Hedge Fund Boss Swiped|$113 Million, SEC Says

     MANHATTAN (CN) – The SEC claims that hedge fund operator Philip Falcone swiped $113 million from his company, Harbinger Capital Assets, which he ran “like the final exam in a graduate school course in how to operate a hedge fund unlawfully.”
     The SEC also accused Harbinger’s former COO Peter A. Jenson of aiding and abetting Falcone.
     In a third, settled complaint, the SEC charged Harbert Management Corp., “whose affiliates served as the managing members of two Harbinger-related entities, as a controlling person in the market manipulation,” the SEC said in a statement.
     “Today’s charges read like the final exam in a graduate school course in how to operate a hedge fund unlawfully,” CEO enforcement director Robert Khuzami said in the agency’s statement. “Clients and market participants alike were victimized as Falcone unscrupulously used fund assets to pay his personal taxes, manipulated the market for certain bonds, favored some clients at the expense of others, and violated trading rules intended to prohibit manipulative short sales.”
     In its federal complaint against Falcone, Harbinger and Jenson, the SEC claims: “Falcone and Harbinger, aided and abetted by Jenson, engaged in a fraudulent scheme to misappropriate $113.2 million from a Harbinger fund in order to pay a personal tax obligation owed by Falcone. Instead of paying his personal taxes with his own assets, which may have required Falcone to curtail his lifestyle and personal expenditures, Falcone obtained $113.2 million from a hedge fund that Falcone and Harbinger manager during a period when Harbinger had precluded investors in the fund from redeeming their interests.”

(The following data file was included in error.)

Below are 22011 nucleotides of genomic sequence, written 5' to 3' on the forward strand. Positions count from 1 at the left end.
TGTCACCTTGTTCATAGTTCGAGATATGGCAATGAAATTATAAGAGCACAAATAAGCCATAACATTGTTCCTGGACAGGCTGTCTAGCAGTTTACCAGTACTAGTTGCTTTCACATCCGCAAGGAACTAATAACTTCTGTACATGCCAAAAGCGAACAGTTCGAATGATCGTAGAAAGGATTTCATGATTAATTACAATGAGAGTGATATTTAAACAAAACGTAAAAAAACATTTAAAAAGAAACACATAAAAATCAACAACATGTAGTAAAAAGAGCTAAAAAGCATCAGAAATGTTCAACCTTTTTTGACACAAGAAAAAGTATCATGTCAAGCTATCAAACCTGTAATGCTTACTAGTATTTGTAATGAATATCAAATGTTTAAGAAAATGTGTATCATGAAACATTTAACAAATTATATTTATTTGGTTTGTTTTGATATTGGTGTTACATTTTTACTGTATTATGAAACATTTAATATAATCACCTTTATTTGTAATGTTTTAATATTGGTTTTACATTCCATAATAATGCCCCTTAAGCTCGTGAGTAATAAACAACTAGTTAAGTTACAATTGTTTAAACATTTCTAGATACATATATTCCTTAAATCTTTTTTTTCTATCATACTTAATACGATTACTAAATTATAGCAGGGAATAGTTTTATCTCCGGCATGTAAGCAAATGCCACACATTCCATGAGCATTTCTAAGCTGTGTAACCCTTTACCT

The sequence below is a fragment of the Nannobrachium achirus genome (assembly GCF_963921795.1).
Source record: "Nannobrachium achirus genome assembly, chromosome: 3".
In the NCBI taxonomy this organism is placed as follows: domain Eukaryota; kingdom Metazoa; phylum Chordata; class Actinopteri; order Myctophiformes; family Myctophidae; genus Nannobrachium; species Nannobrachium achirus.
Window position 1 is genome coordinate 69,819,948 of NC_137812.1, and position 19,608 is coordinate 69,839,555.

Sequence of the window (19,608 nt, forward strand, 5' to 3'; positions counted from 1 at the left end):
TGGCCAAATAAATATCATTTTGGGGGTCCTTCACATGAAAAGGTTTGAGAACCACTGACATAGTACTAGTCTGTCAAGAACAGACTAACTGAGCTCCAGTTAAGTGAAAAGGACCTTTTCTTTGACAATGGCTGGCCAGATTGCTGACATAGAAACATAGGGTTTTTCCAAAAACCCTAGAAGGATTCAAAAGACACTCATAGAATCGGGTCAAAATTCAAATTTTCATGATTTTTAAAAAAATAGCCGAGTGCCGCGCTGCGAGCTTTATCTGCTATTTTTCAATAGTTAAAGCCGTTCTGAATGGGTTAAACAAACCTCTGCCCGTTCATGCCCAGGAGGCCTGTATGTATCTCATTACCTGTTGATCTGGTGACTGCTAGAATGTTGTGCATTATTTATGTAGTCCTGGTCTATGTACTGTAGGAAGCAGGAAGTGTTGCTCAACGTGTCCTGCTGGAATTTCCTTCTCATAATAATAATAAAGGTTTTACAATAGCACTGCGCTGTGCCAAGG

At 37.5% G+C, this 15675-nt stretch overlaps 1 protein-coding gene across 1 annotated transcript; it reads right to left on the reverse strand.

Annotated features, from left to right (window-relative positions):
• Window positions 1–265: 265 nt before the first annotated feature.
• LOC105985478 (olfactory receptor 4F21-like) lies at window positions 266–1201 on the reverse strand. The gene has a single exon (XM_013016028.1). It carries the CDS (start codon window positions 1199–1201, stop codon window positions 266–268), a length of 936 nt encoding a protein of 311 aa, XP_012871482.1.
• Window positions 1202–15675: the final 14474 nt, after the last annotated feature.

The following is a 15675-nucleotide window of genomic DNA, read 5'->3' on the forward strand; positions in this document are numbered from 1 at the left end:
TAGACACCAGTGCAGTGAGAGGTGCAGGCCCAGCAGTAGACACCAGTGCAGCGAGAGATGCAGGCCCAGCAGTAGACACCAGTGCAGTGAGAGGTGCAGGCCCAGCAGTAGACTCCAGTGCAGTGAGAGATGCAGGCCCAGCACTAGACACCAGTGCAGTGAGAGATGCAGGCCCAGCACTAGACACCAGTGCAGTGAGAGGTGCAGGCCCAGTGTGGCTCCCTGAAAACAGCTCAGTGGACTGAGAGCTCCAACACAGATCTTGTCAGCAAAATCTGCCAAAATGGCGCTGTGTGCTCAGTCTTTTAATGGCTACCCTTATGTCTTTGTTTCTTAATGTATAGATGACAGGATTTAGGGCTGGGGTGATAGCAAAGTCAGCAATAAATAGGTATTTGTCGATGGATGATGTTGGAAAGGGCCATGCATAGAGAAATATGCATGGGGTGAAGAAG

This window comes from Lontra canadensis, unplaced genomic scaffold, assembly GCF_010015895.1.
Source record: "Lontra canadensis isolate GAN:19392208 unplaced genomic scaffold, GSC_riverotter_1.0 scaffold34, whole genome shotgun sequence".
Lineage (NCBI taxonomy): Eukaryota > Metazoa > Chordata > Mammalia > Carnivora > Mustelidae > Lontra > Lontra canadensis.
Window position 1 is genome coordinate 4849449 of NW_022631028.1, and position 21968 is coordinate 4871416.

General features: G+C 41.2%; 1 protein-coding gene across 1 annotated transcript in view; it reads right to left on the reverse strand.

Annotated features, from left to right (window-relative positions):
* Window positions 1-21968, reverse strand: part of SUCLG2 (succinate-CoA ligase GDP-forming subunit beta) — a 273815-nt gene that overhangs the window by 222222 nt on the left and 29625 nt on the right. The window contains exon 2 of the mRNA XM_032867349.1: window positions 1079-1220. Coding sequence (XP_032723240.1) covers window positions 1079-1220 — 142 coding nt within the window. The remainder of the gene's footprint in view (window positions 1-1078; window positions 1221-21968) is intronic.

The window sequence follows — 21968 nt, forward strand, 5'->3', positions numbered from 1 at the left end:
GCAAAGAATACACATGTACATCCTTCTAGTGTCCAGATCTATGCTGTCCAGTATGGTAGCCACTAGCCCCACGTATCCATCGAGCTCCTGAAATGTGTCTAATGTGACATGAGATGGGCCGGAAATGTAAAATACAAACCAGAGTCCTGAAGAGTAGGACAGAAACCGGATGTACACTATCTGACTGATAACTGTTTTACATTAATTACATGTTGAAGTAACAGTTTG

The SEC claims the men concealed the deal for 5 months, and “(t)o give the appearance of legality, the defendants engaged a law firm to advise them; however, the defendants failed to disclose all material information to the law firm. In addition, the defendants did not act in accordance with the advice that they did receive from the law firm.”
     Harbinger is a Delaware LLC owned and managed by Falcone, 49. Harbinger managed $26 billion in assets at its peak in 2008, according to the complaint. Jenson, 46, an Australian citizen who lives in Illinois, was a Harbinger managing director and COO from April 2009 through July 2011.
     In a second complaint, the SEC sued Falcone, Harbinger Capital Partners, Offshore Manager LLC and Harbinger Capital Partners Special Situations GP LLC. The latter two are unregistered investment managers Falcone controls, according to the complaint.
     SEC associate director of enforcement Gerald Hopkins said in the statement: “After he took control of an entire issue of high-yield bonds, Falcone kept buying with an eye toward rigging the market and punishing short sellers to settle a score. In the process, Falcone hijacked the market for the bonds and illegally manipulated their price and availability.”
     In the second complaint, the SEC claims that Falcone and Harbinger bought 22 million more MAAX bonds than the bond issuer had actually issued.
     “Having seized control of the supply of the MAAX bonds, Falcone then demanded that the Wall Street firm and its customers settle their outstanding MAAX short sales, not disclosing that it would be virtually impossible to find bonds available for delivery,” the SEC said in its statement. “The Wall Street firm bid daily for the bonds, which quickly doubled in price. Then, Falcone engaged in a series of transactions with certain short sellers at arbitrary, inflated prices, while at the same time valuing the funds’ holdings on his books at a small fraction of the prices he charged the covering short sellers.”
     Harbert agreed to pay $1 million to settle, without admitting anything, the SEC said.
     The SEC seeks disgorgement and penalties from Falcone and Harbinger, and it wants Falcone ordered not to do such a thing again.

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